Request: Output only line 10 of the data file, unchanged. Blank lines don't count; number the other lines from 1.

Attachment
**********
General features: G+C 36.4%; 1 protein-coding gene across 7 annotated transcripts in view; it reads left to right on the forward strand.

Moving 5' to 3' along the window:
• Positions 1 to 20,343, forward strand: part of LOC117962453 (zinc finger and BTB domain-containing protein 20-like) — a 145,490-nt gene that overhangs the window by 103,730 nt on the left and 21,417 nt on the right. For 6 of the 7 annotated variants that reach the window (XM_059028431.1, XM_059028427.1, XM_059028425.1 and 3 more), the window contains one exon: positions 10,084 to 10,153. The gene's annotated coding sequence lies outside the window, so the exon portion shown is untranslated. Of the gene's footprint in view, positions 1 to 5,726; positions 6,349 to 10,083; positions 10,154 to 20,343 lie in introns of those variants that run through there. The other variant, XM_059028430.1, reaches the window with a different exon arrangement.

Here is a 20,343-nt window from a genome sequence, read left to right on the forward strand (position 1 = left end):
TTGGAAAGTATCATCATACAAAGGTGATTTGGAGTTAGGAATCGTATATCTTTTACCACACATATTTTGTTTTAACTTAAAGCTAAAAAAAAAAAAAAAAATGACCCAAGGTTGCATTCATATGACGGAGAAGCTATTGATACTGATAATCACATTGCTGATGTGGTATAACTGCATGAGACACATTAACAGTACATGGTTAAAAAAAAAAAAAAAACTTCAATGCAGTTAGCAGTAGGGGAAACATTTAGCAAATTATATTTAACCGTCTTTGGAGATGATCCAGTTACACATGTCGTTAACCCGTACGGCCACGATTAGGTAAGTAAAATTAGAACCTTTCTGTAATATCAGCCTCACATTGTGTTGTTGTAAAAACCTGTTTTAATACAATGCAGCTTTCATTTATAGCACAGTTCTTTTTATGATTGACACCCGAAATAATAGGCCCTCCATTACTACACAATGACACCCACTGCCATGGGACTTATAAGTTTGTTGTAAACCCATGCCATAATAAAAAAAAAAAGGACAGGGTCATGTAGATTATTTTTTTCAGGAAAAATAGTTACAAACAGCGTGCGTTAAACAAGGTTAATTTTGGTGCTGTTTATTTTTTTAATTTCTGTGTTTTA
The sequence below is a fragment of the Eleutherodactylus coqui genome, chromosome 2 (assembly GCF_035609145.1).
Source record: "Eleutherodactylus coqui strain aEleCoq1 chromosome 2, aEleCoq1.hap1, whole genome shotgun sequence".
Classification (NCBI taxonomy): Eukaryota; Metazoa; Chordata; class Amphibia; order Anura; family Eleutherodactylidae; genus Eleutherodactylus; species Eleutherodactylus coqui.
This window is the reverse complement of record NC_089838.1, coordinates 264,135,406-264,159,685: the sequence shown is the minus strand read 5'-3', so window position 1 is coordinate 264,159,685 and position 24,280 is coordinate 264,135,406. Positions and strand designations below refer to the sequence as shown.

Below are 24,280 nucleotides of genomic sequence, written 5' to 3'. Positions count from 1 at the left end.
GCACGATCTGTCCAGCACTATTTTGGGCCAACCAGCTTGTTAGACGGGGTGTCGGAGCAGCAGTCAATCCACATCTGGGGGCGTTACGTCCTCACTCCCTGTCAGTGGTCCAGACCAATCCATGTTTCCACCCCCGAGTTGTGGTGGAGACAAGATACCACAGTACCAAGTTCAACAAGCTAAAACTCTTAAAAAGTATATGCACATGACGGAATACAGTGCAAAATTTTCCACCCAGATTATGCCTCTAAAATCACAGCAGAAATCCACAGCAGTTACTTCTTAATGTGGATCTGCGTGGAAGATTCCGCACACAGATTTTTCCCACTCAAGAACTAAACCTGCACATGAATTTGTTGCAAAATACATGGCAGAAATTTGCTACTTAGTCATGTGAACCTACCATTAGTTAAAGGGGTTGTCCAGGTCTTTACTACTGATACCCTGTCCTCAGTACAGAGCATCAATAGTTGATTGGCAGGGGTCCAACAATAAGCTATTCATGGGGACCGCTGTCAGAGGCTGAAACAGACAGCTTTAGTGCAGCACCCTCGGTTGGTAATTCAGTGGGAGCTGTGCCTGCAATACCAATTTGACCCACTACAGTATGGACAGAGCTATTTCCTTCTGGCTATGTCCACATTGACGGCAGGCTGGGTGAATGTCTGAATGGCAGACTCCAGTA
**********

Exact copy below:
Below are 24,280 nucleotides of genomic sequence, written 5' to 3'. Positions count from 1 at the left end.